but jirgas also decide how the compensation amount is to be disbursed. Compensation
can be either in the form of money or the transfer of a woman or both. Several sardars
think that their decisions effectively settle disputes and provide lastinf peace; however
this claim is not borne out by the evidence. Such settlements are often flouted, and
women killed despite sardar's decisions. To break a faislo or jirga settlement is not
dishonorable. Killing and violence as well as deceit and breaking of promises are not
dishnourable in a context of intending to restore honour, they are not crimes. This partly
explains why sardar's mediation efforts do not bring lasting peace. Karos who have paid
heavy compensation are sometimes killed years later, karis who are returned to their
families on promises of safety may be killed. It is also believed if injustice occurs or
compensation is inadequate, karo-kari killings can lead to a series of further

Reasons for the increasing incidents of Honour Killings.

There are a number of reasons for the incidence of honour-killings:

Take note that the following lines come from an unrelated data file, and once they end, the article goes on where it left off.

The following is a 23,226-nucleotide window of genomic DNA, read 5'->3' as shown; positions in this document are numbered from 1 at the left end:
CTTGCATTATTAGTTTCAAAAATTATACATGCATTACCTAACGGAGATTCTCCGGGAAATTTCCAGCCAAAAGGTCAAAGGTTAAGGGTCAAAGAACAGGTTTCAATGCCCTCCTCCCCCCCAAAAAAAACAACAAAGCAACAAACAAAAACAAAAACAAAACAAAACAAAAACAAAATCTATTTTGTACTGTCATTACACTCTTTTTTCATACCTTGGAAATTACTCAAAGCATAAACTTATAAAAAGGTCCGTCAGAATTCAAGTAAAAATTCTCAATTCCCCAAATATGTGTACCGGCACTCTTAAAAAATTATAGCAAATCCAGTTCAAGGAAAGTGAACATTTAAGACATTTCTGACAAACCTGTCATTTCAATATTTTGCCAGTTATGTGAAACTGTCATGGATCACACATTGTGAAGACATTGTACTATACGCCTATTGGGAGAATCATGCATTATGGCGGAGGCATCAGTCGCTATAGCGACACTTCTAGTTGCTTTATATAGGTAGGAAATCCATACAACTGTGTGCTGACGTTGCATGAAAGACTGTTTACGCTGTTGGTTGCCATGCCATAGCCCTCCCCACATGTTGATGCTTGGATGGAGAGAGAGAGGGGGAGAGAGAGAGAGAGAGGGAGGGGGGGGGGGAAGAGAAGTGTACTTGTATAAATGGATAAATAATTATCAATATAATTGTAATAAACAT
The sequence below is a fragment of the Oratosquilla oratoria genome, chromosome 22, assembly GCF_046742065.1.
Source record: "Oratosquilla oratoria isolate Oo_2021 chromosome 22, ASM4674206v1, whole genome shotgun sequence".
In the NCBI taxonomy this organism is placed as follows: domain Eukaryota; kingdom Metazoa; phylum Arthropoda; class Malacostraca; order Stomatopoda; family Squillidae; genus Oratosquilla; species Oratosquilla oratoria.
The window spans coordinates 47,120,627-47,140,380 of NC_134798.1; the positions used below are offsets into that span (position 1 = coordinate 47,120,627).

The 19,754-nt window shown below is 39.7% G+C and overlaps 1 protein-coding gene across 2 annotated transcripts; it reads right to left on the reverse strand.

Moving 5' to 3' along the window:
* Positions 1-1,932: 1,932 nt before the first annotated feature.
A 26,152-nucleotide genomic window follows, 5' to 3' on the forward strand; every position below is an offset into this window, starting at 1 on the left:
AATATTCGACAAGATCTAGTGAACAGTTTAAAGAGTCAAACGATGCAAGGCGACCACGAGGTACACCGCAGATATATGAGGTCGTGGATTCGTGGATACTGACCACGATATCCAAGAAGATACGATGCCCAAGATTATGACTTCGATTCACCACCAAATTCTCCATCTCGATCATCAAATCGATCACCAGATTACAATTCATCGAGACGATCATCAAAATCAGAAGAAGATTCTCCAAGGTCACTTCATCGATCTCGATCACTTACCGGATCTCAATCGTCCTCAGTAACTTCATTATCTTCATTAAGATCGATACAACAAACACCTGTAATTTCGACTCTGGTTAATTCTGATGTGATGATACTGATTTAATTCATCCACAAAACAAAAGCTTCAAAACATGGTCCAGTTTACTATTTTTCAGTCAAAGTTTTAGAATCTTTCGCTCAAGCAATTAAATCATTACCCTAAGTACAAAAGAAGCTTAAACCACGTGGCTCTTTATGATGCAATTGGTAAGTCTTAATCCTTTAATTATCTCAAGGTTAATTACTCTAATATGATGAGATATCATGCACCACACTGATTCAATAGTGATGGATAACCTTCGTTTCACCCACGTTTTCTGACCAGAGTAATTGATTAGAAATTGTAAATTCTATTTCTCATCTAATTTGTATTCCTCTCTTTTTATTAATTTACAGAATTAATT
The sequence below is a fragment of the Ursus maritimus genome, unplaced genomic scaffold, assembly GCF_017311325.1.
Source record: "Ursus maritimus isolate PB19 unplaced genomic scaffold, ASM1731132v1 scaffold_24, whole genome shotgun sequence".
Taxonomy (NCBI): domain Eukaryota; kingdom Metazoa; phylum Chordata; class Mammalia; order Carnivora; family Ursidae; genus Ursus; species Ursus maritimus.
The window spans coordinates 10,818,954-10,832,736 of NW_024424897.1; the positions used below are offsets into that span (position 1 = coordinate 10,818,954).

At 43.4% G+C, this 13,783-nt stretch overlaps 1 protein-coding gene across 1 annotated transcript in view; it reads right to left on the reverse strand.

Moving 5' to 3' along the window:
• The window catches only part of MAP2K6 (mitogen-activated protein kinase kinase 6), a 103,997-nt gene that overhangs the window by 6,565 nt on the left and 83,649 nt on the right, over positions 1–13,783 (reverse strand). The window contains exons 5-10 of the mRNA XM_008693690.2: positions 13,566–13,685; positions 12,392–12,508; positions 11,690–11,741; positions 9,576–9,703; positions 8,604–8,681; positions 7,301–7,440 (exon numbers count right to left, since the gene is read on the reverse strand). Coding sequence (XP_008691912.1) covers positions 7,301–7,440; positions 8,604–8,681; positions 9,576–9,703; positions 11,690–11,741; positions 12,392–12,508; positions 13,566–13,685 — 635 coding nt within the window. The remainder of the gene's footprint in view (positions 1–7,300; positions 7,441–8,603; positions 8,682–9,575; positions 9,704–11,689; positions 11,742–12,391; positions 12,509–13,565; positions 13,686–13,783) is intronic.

1. Tribalization of formal laws:

Some observers have also pointed out that the "apparent tribalization of formal law" may
have created the impression of official sanction for this orientation which plays in to the
popular perception that it is acceptable to take the law in to one's own hands.

2. Brutalization of society:17

"The progressive brutalization of Pakistani society over the past few decades" is partly
responsible. It was brutalized when capital punishment was made a trivial matter by
prescribing it as the minimum punishment for a variety of breaches of martial law
regulation, and when several new offences added to the capital crimes. It was brutalized
when Zia-ul-Haq gathered crowds to witness a hanging in public squares or when
individuals in authority harangued their audiences with resolve to hang people by lamp

3. Short-coming of official judicial system:

The resource to tribal justice and the implicit acknowledgement that rural populations
fare best under this system, is widely and increasingly seen to be inefficient, expensive
and inaccessible to the general public.
4. Awareness-one of the reasons:

More women are now aware of their rights. This credit largely goes to the awareness
raising work women's rights groups but also to the media and mobility of women.
Women's refusal to comply with the decision or traditions to violate their newly
discovered rights has led to backlash from men apprehending loss from control, involving
violence, killings and other such threats. "There is a fear of change (viewed as
westernization) and the repercussions of this fear/reactions are borne by women. This